The amount of detail you put into the outline depends on how much you feel is necessary for you to start writing your rough draft. I find lots of detail helpful. You may need only a paragraph to get the gears turning.

Remember what I said about digging the Story out of your head? Well, just like asking questions about your characters, the outline is meant to get you thinking about how the characters will solve their big dilemma and what's at stake if they fail. As you figure out how they'll try and make things right you'll start to see how the story can progress.

One final thought about outlines. I like to think of them as a very rough draft. It's like the draft of the story before I start adding all the frills like dialogue and narrative and description.

What about you? Do you like to spell out every chapter? Hit the main turning points? Maybe your outline is just a logline that says "Punk girl discovers industrial conspiracy and teams up with washed cop to reveal the truth before the whole planet starting mutating into frogs." Or something. What do you need to know about a story before you start writing?

Monday, June 7, 2010

Pantsing: Not just for bullies - The Creative Process: Part Five

There are two basic ways to develop the Story part of your Big Shiny Idea. The most basic is to simply sit down and start writing. Typically this is called "pantsing" i.e. writing by the seat of your pants.

Here are the advantages and short comings of this method.

Writing as the inspiration hits is a wonderful thing. But it can also be problematic. The big advantage is that it lends itself to more organic plot-development. A number of authors just like to write and see what happens next. It also can provide quicker turnaround between projects because a lot of the "preproduction" is put aside in favor of writing to see what the story is about.

Personally, I've written two novels and most of a novella this way. It's... all right. I also tend to spend a lot of time going back and inserting scenes and deleting massive chunks when it becomes obvious that the plot has taken a wrong turn.

But that's me. Writing in the moment may be the way to go for you. If it is, that's great. If it's not, never fear, I'll be addressing Outlines next time.

One word of caution regarding the pantser method. A lot of beginning authors seem to think that in order to be a "real" writer they need to write without an outline. I can't tell you how many years I spent thinking that I shouldn't need an outline to write a novel. (Well, I could but it's embarrassing so I won't.) During that time I started novel after novel and wallowed around trying to find the core of the plot, the characters driving motivations, before finally chucking the whole thing and starting something different. There is nothing wrong with using an outline.

There is nothing wrong with not using one either. You need to do what works for you. My caution is that I don't want you dismissing something without trying it out first.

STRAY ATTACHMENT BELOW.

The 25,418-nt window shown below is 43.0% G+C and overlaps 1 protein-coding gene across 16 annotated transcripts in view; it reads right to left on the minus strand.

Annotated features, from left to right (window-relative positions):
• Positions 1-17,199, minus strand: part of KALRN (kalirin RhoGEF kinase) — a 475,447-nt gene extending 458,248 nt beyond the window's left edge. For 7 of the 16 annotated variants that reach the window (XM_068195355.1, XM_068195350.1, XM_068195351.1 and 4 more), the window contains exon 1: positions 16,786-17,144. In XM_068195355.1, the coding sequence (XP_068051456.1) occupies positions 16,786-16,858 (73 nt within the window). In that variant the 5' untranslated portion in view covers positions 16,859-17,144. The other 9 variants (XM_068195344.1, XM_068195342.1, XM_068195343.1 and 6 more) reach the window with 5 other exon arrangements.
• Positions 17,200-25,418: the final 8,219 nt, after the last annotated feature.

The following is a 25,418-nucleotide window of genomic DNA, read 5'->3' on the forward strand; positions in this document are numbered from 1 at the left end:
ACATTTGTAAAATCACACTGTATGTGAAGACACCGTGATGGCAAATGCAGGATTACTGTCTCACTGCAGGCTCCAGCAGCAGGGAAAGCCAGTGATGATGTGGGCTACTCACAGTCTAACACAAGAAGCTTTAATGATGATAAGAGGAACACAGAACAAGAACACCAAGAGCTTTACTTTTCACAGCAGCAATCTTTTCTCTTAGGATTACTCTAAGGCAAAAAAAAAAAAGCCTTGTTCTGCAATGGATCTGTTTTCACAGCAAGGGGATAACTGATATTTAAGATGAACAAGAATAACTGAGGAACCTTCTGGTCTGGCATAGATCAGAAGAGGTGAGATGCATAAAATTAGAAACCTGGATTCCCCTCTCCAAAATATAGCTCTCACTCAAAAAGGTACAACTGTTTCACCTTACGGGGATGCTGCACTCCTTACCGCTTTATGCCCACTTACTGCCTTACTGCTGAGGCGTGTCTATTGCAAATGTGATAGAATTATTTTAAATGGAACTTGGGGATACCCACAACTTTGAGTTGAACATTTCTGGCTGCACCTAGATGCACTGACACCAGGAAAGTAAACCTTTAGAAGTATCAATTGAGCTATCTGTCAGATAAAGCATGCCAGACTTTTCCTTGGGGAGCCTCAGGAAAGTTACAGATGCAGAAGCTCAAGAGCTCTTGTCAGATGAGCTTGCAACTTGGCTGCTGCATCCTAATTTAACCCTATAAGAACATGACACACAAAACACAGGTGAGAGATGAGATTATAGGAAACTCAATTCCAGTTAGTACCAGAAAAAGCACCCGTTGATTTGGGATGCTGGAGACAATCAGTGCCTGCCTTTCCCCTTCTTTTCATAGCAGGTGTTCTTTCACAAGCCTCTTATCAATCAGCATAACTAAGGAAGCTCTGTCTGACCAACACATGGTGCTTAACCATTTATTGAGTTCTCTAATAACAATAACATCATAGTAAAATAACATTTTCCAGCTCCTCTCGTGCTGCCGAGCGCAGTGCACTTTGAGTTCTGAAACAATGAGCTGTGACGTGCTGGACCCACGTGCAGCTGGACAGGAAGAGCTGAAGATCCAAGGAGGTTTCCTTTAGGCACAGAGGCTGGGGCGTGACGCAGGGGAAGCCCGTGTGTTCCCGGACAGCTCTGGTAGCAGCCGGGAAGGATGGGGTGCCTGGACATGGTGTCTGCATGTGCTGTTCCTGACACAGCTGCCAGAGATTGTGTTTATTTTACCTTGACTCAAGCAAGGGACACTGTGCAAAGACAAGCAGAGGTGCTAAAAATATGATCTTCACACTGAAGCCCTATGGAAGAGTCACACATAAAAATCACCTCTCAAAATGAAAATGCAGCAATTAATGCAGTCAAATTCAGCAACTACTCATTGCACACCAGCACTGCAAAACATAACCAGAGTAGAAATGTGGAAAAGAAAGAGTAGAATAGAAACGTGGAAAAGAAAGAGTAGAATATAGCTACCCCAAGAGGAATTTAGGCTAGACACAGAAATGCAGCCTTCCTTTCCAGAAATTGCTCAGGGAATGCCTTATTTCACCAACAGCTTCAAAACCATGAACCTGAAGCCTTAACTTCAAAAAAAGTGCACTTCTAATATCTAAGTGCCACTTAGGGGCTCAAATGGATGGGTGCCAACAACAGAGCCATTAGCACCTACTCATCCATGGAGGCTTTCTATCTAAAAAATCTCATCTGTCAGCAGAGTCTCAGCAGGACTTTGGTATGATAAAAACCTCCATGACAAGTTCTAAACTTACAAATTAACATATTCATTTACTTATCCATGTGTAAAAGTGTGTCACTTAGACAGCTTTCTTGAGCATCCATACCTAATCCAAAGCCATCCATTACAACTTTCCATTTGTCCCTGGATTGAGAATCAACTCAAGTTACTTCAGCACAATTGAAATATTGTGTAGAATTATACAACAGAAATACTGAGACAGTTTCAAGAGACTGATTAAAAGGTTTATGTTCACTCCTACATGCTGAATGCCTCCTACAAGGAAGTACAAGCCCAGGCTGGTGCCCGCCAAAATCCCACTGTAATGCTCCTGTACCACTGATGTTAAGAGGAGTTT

As I've developed as a writer I've found that I have gotten better at pantsing. However, I still outline short stories and novels when I feel I don't know the plot/characters well enough to just write. Which method works best for me varies from project to project. It might for you too. And that's okay. The only real rule we need to adhere to is "Do what works for you."

Do you find as you write more that your pantsing ability gets better? Or do you crave the outline more?

Saturday, June 5, 2010

Plot and Story: The Creative Process - Part Four

So, you have a Big Shiny Idea. You might even have some idea of the characters that go with that idea. Now it's time to start considering the story. (Noting again that sometimes the story comes up first. No big deal. Story and characters are like yin and yang: neither can be fully developed without having a bit of the other in the mix.)

In order to truly discuss the development of story I'm going to look at the eternal Outline vs Pantsing debate. But not in this post. First I want to discuss the (somewhat semantic) difference between Plot and Story.

For some of you, Plot and Story may be the same thing. That's cool. But in order to maintain my own sanity I separate the two. So, to make it clear in further discussions about my creative process what the hell I'm talking about, I'll explain.

Story is the... story. But in terms of a novel the story means all the stuff that happens before page one. The backstory for the characters. The history of the world. It also includes all the stuff that happens between chapters; the stuff that may not be interesting enough to make it into the Plot, but still has a bearing on how/what the characters are doing what they're doing.

Plot is the series of events that begins on page one and ends at THE END. It is all the stuff that is in your novel but none of the stuff that is not.

Confused? Yeah, me too. (Kidding.) The point is this: Plot and Story are not necessarily the same thing. Plot means that every word has a purpose and moves your characters forward to the climax of a specific series of events. Story is all of that, plus the villain's story, what your MC had for lunch with his girlfriend, where he was born and all the bits that make up the world in your head.

Of course, the trick is figuring out where the Plot separates from the Story. The general rule of thumb is that anything that doesn't move the characters forward (and that doesn't necessarily mean they keep moving toward their goal, but they have to keep moving) shouldn't be part of the novel. But the specifics get muddy. We'll talk about that in more detail once we get to the mechanics of writing drafts.

In the meantime, how do you distinguish Plot from Story?